Saturday, 25 November 2017

Against heritage

Is preserving heritage necessarily a good thing?

Here are three reasons against:
> It 'keeps neighborhoods in a kind of aesthetic stasis'.
> 'A nation in decline looks to the past in a vain attempt to “preserve” what was once great. Preservation is what you do to dead butterflies.'
> 'A building worth preserving is worth paying to preserve.'

Finally: 'Some people will object that repealing historic preservation laws will lead to some lovely buildings being destroyed. Of course, it will. There is no point pretending otherwise. It will also lead to some lovely buildings being created. More generally, however, the logic of regulatory thickets tells us that we cannot have everything.'

Against Historic Preservation - Marginal REVOLUTION

A recent high-profile case in the United States has just prompted this call to end such regulations:

Who Determines Value?

A market-based system can simultaneously reconcile all the conflicting and complementary valuations.

The Trust believes the properties have value. What creates value in these properties? Architecture? Location? History? Time? Current market factors? Probably all of the above, but in varying proportions depending on who is doing the valuation. One person has no interest and another an intense interest. Hence the value can range from zero to unquantifiable depending on who is doing the valuation. Set aside the issue of who determines what is “Historical.”

One may value the location with no regard for the structure. Another may value the architectural style with no regard for the history of the structure (think Lincoln slept here). Yet another may value the historical significance (Lincoln slept here) with no regard for the location.

"Historical Preservation" Is Just Market Interventionism - Foundation for Economic Education - Working for a free and prosperous world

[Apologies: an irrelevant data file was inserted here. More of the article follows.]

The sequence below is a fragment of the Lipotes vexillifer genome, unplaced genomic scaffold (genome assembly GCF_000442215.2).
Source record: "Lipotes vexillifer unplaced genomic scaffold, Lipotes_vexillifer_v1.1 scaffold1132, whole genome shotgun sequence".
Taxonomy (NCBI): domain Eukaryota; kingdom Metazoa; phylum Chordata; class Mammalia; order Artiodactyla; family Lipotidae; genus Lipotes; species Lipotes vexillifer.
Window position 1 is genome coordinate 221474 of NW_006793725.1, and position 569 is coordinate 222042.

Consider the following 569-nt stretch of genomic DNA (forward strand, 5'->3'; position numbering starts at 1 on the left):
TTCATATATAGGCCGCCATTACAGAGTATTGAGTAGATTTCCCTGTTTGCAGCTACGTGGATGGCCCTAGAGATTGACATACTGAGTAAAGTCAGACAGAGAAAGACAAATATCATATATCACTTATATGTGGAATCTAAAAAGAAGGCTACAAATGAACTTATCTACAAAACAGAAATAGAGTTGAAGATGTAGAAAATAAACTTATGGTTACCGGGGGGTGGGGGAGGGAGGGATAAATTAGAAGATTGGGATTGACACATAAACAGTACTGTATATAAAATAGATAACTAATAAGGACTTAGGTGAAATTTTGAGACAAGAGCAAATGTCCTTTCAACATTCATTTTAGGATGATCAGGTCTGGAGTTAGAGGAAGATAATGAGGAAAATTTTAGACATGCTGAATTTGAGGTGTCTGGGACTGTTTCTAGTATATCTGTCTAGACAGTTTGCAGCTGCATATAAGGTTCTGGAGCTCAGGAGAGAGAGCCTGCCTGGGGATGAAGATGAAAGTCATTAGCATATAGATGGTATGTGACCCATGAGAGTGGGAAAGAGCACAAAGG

Needless to say, most of the heated arguments against come from the States - and from both the left and the right:
Historic preservation: Bad for neighborhood diversity - Market Urbanism
Preserving history, or the 1 percent? - Salon.com
Six Reasons to Say No to Local Historic Districts - Virginia Land Rights Convention
Michigan and Wisconsin State Republicans Are Crusading Against Historic Preservation Districts - CityLab
The Case Against Historical Districts — Strong Towns

There are also plenty of arguments for keeping heritage:

What I get from all this contradictory evidence is this: Tearing down fine old buildings doesn’t always, or even often, lead to greater equity or civic virtue. But it always leads to the obliteration of memory. Sacrificing gracious old residential districts to the unfeeling predations of the market is an act of willful amnesia.

I think the nub of this question is neither economic nor constitutional but philosophical: What does history mean to us? Republican legislators in the Midwest want to rein in historic districts with a sunset clause, which would make designation last only ten years. I’m struck that nominal conservatives would be so cavalier in their attitude toward the past, since surely that’s where traditional values come from. The sunset clause shows that their shallow allegiance to continuity and community amounts to a nonsensical declaration: Sure, this is historic now, but maybe soon it won’t be.

Historic districts — like museums, libraries, archives, and any institution that nourishes collective memory — represent precisely the opposite point of view. History can’t always defend itself against momentary desires or the indifferent marketplace. That’s why we need to protect it with laws and a culture of respect. We will always have to keep debating where the proper boundaries lie between preservation and change, between cultivating the past and living in the present. But abandoning historic districts to the whims of buyers, sellers, and developers would be a form of cultural vandalism we would quickly come to regret.

The Atlantic’s Anti-Historic-District Argument Is Wrong and Extreme - New York Magazine
Responding to Misleading Arguments Against Local Landmark Laws - Preservation Leadership Forum - A Program of the National Trust for Historic Preservation
Historic Housing for All: Historic Preservation as the New Inclusionary Zoning - Vermont Law Review
The Big Reason Historic Preservation Districts Are a Good Idea | Livability

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